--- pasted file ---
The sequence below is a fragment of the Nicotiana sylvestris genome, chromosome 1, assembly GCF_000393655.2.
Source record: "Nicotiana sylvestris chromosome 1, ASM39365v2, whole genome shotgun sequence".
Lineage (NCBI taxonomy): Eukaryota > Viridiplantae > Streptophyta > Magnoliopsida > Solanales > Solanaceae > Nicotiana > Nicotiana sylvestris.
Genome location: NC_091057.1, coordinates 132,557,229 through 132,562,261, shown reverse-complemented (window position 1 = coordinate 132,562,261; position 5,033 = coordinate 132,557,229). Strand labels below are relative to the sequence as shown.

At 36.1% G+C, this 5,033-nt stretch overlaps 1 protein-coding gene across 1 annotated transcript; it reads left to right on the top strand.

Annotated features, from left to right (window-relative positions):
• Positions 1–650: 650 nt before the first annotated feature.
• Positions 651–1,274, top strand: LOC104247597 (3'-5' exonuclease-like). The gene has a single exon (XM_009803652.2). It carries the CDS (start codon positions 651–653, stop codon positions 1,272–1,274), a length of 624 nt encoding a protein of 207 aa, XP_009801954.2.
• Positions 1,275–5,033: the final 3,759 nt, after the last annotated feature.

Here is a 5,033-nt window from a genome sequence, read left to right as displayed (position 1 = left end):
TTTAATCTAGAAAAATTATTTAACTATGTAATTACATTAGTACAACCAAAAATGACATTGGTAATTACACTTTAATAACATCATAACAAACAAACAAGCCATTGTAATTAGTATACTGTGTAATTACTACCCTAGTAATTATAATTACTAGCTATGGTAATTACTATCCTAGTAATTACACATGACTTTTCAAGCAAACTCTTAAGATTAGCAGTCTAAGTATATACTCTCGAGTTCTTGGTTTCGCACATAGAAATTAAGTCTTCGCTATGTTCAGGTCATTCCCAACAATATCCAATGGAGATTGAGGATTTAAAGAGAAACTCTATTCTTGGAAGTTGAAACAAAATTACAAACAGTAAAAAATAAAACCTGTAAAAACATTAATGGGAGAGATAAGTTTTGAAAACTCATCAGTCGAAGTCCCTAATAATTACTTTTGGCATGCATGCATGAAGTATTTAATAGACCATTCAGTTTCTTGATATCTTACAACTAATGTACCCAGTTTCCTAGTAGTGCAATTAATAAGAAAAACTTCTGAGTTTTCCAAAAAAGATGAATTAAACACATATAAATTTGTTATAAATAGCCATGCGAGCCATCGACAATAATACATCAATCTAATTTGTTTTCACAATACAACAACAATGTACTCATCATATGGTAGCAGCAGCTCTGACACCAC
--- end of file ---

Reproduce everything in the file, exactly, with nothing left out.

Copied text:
The sequence below is a fragment of the Nicotiana sylvestris genome, chromosome 1, assembly GCF_000393655.2.
Source record: "Nicotiana sylvestris chromosome 1, ASM39365v2, whole genome shotgun sequence".
Lineage (NCBI taxonomy): Eukaryota > Viridiplantae > Streptophyta > Magnoliopsida > Solanales > Solanaceae > Nicotiana > Nicotiana sylvestris.
Genome location: NC_091057.1, coordinates 132,557,229 through 132,562,261, shown reverse-complemented (window position 1 = coordinate 132,562,261; position 5,033 = coordinate 132,557,229). Strand labels below are relative to the sequence as shown.

At 36.1% G+C, this 5,033-nt stretch overlaps 1 protein-coding gene across 1 annotated transcript; it reads left to right on the top strand.

Annotated features, from left to right (window-relative positions):
• Positions 1–650: 650 nt before the first annotated feature.
• Positions 651–1,274, top strand: LOC104247597 (3'-5' exonuclease-like). The gene has a single exon (XM_009803652.2). It carries the CDS (start codon positions 651–653, stop codon positions 1,272–1,274), a length of 624 nt encoding a protein of 207 aa, XP_009801954.2.
• Positions 1,275–5,033: the final 3,759 nt, after the last annotated feature.

Here is a 5,033-nt window from a genome sequence, read left to right as displayed (position 1 = left end):
TTTAATCTAGAAAAATTATTTAACTATGTAATTACATTAGTACAACCAAAAATGACATTGGTAATTACACTTTAATAACATCATAACAAACAAACAAGCCATTGTAATTAGTATACTGTGTAATTACTACCCTAGTAATTATAATTACTAGCTATGGTAATTACTATCCTAGTAATTACACATGACTTTTCAAGCAAACTCTTAAGATTAGCAGTCTAAGTATATACTCTCGAGTTCTTGGTTTCGCACATAGAAATTAAGTCTTCGCTATGTTCAGGTCATTCCCAACAATATCCAATGGAGATTGAGGATTTAAAGAGAAACTCTATTCTTGGAAGTTGAAACAAAATTACAAACAGTAAAAAATAAAACCTGTAAAAACATTAATGGGAGAGATAAGTTTTGAAAACTCATCAGTCGAAGTCCCTAATAATTACTTTTGGCATGCATGCATGAAGTATTTAATAGACCATTCAGTTTCTTGATATCTTACAACTAATGTACCCAGTTTCCTAGTAGTGCAATTAATAAGAAAAACTTCTGAGTTTTCCAAAAAAGATGAATTAAACACATATAAATTTGTTATAAATAGCCATGCGAGCCATCGACAATAATACATCAATCTAATTTGTTTTCACAATACAACAACAATGTACTCATCATATGGTAGCAGCAGCTCTGACACCAC